ROANOKE, Va. (WFXR) — From hurricanes to wildfires, derechos to tornadoes, the United States has seen plenty of destructive natural disasters in 2020.
There were 22 weather-related disasters that each caused more than $1 billion worth of damage. This broke the previous annual record of 16 events that occurred in 2011 and 2017. The cumulative costs of the 22 billion-dollar weather events in 2020 were $95 billion.
The billion-dollar weather events included one drought event, 13 severe storm events, seven tropical cyclone events, and one wildfire event. The costliest event at $19 billion was category 4 Hurricane Laura in August, which impacted Louisiana, Texas, Mississippi, and Arkansas. The second costliest at $16.5 billion was the West Coast wildfires in California, Oregon, and Washington
NOAA National Centers for Environmental Information (NCEI) has collected data on the economic impact of weather and climate disasters since 1980. 2020 is the sixth consecutive year (2015-2020) in which 10 or more billion-dollar weather and climate disaster events have impacted the United States, according to the agency.
But what if a dangerous storm system, such as a derecho or hurricane, impacts the Roanoke Valley? Are emergency officials prepared for what may come in the future?
Deputy Chief Dustin Campbell with Roanoke County believes he and fellow deputy emergency managers are ready.
Roanoke County emergency managers have participated in a series of training sessions provided by the Virginia Department of Emergency Management. Training mainly focused on three key aspects of emergency management: mitigation, response, and recovery. Mitigation involves finding ways to prevent future emergencies or minimizing their effects. The most important aspect, response, look at how officials take action and respond safely to a disaster. Finally, recovery deals with the aftermath of a disaster and how the community can rebuild.
While the trainings are beneficial, Campbell says there are some things they learn out in the field.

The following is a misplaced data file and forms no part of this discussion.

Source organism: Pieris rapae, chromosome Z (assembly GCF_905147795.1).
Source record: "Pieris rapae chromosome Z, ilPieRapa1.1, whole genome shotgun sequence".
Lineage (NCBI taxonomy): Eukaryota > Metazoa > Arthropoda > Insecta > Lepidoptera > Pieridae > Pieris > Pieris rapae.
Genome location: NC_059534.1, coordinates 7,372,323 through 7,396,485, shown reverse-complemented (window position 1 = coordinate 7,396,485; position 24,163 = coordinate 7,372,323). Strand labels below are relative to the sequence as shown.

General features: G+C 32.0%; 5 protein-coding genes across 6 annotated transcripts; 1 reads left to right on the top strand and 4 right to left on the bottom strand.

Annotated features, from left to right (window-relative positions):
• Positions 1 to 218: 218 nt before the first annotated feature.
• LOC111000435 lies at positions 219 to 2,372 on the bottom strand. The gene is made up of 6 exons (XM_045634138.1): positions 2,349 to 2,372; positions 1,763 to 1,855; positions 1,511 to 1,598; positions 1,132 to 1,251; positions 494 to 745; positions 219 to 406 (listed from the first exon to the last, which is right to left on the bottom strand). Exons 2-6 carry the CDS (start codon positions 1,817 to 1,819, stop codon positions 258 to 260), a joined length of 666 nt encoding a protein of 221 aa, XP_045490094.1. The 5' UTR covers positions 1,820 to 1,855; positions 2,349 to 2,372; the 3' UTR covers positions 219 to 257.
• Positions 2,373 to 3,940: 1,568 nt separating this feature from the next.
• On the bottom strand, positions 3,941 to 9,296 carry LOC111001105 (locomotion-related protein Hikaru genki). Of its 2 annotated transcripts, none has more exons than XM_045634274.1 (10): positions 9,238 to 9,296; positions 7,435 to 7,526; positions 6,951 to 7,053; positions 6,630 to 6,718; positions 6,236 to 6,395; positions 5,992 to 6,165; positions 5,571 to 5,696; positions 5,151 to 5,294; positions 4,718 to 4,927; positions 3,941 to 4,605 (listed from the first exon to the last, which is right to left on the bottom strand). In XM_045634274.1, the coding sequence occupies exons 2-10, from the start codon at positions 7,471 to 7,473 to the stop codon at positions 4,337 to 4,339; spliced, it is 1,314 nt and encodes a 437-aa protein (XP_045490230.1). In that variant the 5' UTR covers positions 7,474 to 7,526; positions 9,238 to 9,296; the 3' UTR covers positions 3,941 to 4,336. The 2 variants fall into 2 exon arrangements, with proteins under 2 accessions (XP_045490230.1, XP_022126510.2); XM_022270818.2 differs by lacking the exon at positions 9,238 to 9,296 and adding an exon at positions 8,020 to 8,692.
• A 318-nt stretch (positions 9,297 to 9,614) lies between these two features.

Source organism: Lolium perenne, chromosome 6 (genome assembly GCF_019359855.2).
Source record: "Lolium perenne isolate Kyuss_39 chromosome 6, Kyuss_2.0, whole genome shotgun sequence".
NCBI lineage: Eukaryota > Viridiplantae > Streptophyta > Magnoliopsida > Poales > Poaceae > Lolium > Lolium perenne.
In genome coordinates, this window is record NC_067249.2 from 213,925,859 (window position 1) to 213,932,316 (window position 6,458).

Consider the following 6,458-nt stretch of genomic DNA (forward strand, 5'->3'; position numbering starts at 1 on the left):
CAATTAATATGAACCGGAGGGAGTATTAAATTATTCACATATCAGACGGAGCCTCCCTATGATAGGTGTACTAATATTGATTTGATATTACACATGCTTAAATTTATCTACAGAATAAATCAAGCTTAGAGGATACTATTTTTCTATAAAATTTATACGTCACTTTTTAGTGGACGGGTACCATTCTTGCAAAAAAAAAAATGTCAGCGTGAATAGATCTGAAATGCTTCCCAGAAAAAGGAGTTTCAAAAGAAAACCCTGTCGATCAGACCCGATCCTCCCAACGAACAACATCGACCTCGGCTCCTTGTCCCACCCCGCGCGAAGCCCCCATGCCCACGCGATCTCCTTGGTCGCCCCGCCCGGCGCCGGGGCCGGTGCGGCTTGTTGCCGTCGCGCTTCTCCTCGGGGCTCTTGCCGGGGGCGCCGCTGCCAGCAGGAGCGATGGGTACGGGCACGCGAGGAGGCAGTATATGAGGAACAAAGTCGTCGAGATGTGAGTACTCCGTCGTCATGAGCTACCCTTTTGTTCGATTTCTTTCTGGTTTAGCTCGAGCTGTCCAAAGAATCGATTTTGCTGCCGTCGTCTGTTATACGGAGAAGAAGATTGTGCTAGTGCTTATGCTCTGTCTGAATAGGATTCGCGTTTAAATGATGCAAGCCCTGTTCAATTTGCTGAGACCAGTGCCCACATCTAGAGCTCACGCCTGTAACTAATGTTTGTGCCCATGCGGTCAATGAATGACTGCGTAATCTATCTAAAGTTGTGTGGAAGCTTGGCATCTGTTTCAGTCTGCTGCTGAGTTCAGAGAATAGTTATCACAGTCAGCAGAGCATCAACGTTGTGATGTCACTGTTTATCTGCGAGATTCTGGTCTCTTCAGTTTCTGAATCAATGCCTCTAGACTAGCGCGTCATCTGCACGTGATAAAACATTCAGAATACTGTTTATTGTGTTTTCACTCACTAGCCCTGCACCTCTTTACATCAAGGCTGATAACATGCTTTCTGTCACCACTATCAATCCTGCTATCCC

“It’s an ongoing learning,” he said. “Some of it is on the job and some of it is ‘hey, this is an update.'”
Campbell says the main reason they’re able to respond efficiently is due to their mutual relationships with others in the community. It’s not just with Roanoke County, but it includes neighboring jurisdictions and agencies, such as the National Weather Service in Blacksburg.
“When I say that ‘we’ are prepared, we truly are. We’ve got great people out here doing the job and we’ve got great support from the Board of Supervisors, [Roanoke] County administration, and just our collaboration with — not only the City of Salem and the City of Roanoke — but also our collaboration with the Region 6 Virginia Department of Emergency Management Office. We got great relationships there, and that is what really makes it tick.”Dustin Campbell, Deputy Fire Chief and Emergency Manager for Roanoke County(ends at 9:22)
While the response may vary between flooding events and a snowstorm, Campbell explains it’s emergency management’s job to coordinate and mitigate whatever issue may come their way. In the end, once the natural disaster has ended, they aim to recover and provide stability in impacted communities.
“We are here, we are working,” Campbell said. “We take in consideration the whole community approach when we look at things to better serve those in those times of need.”
Although there were more billion-dollar natural disasters in 2020, it wasn’t the costliest year. The record is currently held by 2017, where 16 separate billion-dollar weather events resulted in a cumulative cost of $306.2 billion.
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